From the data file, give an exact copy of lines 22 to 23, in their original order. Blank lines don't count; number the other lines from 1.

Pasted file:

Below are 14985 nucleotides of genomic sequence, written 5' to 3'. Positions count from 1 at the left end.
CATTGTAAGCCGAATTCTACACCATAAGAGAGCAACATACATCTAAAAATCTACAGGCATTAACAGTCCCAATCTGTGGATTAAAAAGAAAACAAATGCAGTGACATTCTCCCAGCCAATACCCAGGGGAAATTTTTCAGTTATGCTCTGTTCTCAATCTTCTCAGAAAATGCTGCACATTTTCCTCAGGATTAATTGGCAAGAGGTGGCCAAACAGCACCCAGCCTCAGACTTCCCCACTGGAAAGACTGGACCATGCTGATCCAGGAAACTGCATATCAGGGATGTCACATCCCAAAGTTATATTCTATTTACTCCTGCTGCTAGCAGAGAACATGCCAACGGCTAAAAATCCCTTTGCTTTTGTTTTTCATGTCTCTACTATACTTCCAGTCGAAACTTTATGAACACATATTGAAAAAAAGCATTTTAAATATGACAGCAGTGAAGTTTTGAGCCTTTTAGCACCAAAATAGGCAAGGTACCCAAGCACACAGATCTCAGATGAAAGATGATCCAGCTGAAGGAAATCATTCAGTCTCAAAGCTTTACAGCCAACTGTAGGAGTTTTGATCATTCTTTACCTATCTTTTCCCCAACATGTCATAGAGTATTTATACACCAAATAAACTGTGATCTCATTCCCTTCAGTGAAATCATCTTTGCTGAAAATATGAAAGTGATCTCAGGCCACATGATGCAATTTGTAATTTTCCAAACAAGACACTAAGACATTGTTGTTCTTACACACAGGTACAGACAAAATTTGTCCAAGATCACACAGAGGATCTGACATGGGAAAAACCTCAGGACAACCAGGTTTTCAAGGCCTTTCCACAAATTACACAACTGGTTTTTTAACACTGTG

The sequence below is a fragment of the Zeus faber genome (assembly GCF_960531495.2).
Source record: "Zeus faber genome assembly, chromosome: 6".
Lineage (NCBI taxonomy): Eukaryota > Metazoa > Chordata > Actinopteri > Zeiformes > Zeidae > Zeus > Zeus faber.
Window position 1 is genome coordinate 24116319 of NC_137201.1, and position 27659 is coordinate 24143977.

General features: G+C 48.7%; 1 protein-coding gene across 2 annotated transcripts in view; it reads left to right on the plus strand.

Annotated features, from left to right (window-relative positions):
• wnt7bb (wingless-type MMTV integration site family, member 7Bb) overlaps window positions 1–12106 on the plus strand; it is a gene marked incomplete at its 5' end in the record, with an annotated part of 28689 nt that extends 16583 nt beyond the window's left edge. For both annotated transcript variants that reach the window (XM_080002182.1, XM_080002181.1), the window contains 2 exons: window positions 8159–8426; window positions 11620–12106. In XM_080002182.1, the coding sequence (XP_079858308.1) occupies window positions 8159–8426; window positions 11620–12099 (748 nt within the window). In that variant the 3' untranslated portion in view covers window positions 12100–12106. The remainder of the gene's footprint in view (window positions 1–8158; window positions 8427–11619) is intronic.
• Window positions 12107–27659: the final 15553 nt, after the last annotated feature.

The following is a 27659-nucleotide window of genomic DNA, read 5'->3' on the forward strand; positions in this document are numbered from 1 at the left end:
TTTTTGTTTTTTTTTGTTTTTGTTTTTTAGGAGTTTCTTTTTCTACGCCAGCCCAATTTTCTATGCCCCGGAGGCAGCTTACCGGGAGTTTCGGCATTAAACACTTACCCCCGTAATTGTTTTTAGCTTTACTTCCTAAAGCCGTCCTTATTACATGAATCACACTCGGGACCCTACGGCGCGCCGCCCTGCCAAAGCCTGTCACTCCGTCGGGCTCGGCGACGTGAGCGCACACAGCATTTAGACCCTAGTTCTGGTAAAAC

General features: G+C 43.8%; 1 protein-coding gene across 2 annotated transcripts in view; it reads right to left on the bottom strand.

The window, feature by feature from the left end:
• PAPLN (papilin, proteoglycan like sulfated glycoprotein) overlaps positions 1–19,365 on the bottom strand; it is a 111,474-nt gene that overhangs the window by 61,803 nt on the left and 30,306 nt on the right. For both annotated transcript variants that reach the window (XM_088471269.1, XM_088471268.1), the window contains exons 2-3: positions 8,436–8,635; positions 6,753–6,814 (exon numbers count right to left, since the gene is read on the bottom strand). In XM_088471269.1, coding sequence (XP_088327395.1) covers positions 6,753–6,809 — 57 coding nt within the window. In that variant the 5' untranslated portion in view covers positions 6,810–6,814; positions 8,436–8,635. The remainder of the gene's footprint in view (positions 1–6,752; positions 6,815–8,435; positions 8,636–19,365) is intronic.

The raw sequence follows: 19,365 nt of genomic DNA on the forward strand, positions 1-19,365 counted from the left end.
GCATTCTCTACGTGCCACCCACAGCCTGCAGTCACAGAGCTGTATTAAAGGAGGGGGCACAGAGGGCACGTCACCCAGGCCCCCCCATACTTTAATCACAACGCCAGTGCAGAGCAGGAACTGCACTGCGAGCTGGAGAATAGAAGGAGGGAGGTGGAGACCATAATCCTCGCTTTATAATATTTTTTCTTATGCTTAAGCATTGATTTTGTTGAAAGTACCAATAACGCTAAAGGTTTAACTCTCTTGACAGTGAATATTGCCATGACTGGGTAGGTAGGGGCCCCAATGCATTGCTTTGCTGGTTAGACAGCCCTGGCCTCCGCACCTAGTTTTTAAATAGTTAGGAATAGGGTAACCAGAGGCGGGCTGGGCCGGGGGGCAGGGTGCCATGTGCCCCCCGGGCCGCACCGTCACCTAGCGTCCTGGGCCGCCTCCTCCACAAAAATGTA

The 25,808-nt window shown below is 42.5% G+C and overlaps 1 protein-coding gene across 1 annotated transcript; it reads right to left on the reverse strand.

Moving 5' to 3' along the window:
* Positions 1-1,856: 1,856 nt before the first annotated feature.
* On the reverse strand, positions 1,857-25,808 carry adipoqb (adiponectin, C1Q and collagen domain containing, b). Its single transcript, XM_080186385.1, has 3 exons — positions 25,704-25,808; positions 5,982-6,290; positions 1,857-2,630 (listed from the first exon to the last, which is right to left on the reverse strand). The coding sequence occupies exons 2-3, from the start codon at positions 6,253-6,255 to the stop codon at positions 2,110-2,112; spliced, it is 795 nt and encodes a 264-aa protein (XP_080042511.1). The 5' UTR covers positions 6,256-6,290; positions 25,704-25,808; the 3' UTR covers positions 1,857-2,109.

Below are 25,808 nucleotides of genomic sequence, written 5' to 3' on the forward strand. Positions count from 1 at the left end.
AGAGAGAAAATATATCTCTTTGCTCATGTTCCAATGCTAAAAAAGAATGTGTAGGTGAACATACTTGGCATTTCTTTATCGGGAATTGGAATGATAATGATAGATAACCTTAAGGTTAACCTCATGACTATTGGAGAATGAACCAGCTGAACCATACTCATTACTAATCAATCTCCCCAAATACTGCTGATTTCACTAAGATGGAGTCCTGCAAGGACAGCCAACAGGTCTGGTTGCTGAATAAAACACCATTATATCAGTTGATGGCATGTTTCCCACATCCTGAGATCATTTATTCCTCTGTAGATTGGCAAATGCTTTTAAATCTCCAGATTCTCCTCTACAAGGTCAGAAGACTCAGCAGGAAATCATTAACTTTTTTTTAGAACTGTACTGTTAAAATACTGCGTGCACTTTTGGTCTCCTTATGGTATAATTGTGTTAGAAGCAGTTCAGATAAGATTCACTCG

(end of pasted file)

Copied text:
Below are 25,808 nucleotides of genomic sequence, written 5' to 3' on the forward strand. Positions count from 1 at the left end.
AGAGAGAAAATATATCTCTTTGCTCATGTTCCAATGCTAAAAAAGAATGTGTAGGTGAACATACTTGGCATTTCTTTATCGGGAATTGGAATGATAATGATAGATAACCTTAAGGTTAACCTCATGACTATTGGAGAATGAACCAGCTGAACCATACTCATTACTAATCAATCTCCCCAAATACTGCTGATTTCACTAAGATGGAGTCCTGCAAGGACAGCCAACAGGTCTGGTTGCTGAATAAAACACCATTATATCAGTTGATGGCATGTTTCCCACATCCTGAGATCATTTATTCCTCTGTAGATTGGCAAATGCTTTTAAATCTCCAGATTCTCCTCTACAAGGTCAGAAGACTCAGCAGGAAATCATTAACTTTTTTTTAGAACTGTACTGTTAAAATACTGCGTGCACTTTTGGTCTCCTTATGGTATAATTGTGTTAGAAGCAGTTCAGATAAGATTCACTCG